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Enough of the Ads Starring Charlie Sheen
By: Anamika Pande Ved
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Charlie Sheen is probably right when he says, “What do I get from good behavior?” His wild behavior is certainly making him a hot favorite with ad agencies, who are willing to put stake in his notoriety to stand out through the clutter. Hoping that some of his so-called magic will rub off on brands' personas, agencies are using Charlie Sheen and his demons in various ads, leaving the actor in a win-win situation.

Here's a look at the most recent ads featuring Charlie Sheen.
A European ad for alcohol brand Bavaria, created by Selmore Amsterdam, shows Charlie Sheen returning from rehab. On the way to his house, he imagines everyone around him drinking alcohol. His wild imagination continues until he reaches home, where he sees people partying in his backyard. He joins the party, and...find out what he drinks.

The actor known for public displays of his personal demons, especially after he was expelled from the CBS sitcom “Two and a Half Men,” is also featured in an ad for the Fiat 500 Abarth, launched by the Chrysler group. In this ad, he drives around a mansion and is greeted by a supermodel. He then shows off his tether and announces, “I love being under house arrest. What do I get for good behavior?"

Another ad example where some people claim that Charlie Sheen shows that he still has that “it” factor to capture the audience is an ad for DIRECTV. In the ad, he spoofs up his past and re-enacts his memorable role in Platoon.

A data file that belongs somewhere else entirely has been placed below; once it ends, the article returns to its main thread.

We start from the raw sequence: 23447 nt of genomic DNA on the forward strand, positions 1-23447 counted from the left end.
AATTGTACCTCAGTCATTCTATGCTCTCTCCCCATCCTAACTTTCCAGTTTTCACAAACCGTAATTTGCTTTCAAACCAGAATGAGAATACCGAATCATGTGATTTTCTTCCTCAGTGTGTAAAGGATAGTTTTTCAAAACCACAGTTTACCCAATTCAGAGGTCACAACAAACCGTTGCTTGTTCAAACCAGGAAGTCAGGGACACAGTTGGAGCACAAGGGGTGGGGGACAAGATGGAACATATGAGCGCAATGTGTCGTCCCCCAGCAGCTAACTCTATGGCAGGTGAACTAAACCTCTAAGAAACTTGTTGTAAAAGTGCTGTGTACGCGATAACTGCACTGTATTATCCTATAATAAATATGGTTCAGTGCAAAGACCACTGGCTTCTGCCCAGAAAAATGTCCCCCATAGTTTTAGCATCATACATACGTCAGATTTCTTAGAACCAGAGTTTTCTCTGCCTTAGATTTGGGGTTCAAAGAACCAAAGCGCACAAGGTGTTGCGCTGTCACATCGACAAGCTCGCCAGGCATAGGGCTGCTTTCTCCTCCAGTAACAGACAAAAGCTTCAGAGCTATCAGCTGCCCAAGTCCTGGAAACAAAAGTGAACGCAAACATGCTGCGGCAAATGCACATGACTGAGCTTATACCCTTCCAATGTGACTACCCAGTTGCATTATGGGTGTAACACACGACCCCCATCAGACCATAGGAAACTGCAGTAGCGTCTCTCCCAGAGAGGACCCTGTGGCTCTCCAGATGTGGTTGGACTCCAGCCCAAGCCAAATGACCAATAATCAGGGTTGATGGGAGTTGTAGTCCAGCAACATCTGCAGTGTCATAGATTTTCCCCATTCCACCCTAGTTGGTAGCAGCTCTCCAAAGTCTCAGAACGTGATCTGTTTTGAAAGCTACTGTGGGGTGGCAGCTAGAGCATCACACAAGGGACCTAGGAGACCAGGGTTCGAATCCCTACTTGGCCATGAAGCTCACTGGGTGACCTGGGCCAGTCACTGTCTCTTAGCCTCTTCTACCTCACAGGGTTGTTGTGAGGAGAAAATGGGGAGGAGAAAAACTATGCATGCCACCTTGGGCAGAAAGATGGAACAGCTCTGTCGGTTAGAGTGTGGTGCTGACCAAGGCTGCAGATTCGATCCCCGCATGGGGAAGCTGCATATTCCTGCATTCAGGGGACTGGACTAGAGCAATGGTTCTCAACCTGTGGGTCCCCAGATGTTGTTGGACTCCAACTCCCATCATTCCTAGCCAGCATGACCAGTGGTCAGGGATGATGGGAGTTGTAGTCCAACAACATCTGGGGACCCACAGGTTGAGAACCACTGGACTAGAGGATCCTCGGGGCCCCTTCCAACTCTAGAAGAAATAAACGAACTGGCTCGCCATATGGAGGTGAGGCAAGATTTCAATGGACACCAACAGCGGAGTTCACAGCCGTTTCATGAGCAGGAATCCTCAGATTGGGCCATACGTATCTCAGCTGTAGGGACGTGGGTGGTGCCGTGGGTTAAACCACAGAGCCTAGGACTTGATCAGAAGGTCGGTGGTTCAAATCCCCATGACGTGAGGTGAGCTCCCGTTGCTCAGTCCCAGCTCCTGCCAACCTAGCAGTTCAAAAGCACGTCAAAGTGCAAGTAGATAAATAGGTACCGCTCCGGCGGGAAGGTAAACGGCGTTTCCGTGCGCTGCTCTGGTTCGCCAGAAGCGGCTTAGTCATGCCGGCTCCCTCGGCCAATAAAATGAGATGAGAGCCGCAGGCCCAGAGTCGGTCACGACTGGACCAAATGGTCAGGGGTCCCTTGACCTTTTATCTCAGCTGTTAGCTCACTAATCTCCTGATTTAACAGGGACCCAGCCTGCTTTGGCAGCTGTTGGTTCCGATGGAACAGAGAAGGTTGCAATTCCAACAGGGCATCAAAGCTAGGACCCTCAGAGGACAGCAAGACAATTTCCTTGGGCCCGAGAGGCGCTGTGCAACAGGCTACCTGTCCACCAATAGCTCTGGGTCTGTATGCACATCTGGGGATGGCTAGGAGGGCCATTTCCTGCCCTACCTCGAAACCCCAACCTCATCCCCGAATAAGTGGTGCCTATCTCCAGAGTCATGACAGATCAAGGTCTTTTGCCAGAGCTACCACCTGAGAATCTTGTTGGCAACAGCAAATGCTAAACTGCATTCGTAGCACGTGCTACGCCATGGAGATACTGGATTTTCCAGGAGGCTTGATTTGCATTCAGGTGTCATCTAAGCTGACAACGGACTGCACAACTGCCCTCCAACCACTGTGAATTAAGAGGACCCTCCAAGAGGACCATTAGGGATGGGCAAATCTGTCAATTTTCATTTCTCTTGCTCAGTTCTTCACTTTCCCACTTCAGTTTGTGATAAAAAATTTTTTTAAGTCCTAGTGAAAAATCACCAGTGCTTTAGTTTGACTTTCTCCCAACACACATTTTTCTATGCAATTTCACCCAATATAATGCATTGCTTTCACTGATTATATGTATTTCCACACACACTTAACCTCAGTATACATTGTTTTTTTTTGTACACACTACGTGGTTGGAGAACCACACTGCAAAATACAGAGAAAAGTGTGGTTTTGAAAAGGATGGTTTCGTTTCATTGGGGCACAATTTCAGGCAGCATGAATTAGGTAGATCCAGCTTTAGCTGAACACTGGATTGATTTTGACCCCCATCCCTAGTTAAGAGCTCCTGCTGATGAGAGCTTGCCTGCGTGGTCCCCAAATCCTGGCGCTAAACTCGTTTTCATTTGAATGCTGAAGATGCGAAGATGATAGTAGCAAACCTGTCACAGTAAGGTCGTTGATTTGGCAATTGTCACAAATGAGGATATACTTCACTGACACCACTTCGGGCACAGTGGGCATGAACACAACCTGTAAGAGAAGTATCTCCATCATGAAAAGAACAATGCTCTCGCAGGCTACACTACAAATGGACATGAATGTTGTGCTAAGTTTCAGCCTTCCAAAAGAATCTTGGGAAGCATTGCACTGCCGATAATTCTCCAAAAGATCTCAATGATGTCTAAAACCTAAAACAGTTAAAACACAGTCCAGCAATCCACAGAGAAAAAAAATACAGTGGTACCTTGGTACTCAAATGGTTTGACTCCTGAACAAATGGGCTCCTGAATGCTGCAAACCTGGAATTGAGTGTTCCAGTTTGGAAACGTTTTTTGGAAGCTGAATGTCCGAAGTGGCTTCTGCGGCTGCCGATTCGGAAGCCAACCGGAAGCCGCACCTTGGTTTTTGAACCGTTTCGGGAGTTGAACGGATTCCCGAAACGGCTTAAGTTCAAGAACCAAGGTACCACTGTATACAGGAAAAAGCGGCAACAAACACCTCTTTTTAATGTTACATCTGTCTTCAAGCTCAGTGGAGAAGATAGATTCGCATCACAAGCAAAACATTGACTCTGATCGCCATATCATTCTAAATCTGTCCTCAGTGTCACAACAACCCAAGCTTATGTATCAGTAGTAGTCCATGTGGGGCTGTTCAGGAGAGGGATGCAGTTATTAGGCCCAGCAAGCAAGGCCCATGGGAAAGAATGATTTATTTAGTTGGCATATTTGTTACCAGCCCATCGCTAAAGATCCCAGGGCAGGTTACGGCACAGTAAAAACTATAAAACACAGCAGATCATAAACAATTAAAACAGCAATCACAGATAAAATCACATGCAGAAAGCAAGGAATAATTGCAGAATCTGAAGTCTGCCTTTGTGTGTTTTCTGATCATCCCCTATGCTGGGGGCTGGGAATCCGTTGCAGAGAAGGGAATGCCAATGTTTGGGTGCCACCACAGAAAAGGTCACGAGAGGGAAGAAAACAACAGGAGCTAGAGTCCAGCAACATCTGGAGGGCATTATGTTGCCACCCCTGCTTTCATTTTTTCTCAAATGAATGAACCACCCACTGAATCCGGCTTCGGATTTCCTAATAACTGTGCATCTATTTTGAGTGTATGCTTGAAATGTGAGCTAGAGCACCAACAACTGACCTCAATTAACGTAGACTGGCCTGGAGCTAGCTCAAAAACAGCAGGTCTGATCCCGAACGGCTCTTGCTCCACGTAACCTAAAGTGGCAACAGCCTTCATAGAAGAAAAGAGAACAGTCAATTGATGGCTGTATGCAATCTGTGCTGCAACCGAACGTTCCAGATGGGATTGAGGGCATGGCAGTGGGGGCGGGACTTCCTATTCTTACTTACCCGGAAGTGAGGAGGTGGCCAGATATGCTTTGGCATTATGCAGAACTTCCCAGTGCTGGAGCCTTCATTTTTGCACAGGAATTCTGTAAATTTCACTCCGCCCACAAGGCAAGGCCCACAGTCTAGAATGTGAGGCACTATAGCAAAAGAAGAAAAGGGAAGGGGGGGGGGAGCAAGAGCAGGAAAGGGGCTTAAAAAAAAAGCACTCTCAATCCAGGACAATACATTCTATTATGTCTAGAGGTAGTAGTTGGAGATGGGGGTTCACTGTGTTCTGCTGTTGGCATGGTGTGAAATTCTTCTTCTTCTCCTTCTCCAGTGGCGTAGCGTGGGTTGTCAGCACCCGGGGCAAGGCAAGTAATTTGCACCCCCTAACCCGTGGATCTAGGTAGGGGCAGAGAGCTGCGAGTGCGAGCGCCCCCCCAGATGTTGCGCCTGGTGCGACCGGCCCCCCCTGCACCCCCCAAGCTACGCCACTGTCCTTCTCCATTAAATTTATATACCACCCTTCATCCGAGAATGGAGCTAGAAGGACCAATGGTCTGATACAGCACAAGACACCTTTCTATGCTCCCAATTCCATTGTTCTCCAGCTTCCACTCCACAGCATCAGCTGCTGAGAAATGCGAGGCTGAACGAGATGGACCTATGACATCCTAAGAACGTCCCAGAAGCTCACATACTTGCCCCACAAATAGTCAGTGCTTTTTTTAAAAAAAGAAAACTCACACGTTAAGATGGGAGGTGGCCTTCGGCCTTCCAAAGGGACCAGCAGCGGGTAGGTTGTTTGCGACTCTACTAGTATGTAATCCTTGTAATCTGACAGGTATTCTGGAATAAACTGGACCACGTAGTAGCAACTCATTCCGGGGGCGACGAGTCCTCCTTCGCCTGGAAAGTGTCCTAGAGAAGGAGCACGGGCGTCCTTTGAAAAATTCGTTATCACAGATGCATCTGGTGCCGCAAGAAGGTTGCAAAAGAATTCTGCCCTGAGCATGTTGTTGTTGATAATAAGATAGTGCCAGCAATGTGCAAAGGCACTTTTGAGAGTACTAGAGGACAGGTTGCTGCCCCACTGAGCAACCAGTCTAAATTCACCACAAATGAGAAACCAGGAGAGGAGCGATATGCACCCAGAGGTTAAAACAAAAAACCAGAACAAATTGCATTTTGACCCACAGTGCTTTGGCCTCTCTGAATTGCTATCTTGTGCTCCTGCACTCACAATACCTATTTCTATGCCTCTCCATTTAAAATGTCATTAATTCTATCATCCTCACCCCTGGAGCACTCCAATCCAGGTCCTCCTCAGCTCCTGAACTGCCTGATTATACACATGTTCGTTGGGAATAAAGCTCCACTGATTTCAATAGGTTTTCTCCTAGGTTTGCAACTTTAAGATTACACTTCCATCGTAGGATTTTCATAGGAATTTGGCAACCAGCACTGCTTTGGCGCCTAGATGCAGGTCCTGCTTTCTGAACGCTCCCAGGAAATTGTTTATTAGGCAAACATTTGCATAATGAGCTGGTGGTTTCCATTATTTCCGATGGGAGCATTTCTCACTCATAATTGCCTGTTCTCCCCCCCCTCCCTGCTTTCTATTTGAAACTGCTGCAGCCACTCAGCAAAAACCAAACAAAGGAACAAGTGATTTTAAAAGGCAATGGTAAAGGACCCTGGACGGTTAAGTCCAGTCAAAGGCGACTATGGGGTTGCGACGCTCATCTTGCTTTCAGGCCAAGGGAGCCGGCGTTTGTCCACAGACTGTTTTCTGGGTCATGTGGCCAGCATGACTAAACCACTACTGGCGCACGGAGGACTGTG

The ads are, without a doubt, creative, hilarious, and expertly presented by the agencies and the companies vying for the attention of the customers who wade through hundreds of ads, all screaming "Look at me." But it does raise questions about the choice of "celebrity" in advertising.
With profit in mind, ad agencies seem to be encashing Sheen’s perennial bad-boy image, thanks to his public meltdown and escapades. Marketers seem to surmise that Sheen’s presence in an ad will give consumers that little bit extra in terms of entertainment, which will probably tip the balance in favor of their brand.

From a marketing standpoint, using all available tools and techniques to leap out of the clutter is justified, but isn’t it disturbing to watch companies using a celebrity who is known for his misdemeanors as a conduit to deliver messages, get noticed, and make money?
By portraying Sheen as the ultimate arbiter of what is defined as “cool” and using his too-sensational and crazed rants to promote their brands, aren’t advertisers shamelessly rewarding his bad behavior and advertising an illicit lifestyle marked by sex, drugs, guns, and porn? That line at the end of the Fiat ad, “Not all bad boys are created equal,” sounds more like they’re glorifying what he’s done.
No doubt spending billions of dollars on such celebrities will put a spotlight on a product, create buzz, and even cause buzz to turn into a roar, but what about the message it conveys and the brand image it creates?
The Charlie Sheen connection might be a wee bit too clever and valuable for the agencies and the companies to catch attention and earn millions, but if an ad makes the audience view him as the "winner," celebrates his discreditable behavior, and reinforces a lifestyle full of dirt and vice, then there is "something" in the ads that doesn't seem to be right.


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About the Author
Anamika Pande Ved is a blogger, content curator, and content writer with Global Washington, a non-profit in Seattle, Washington. She is fascinated by commercials, more so if they are used for "social good." She is an avid traveler, reader, and a singer. Find her on Twitter here anamikaved15@gmail.com
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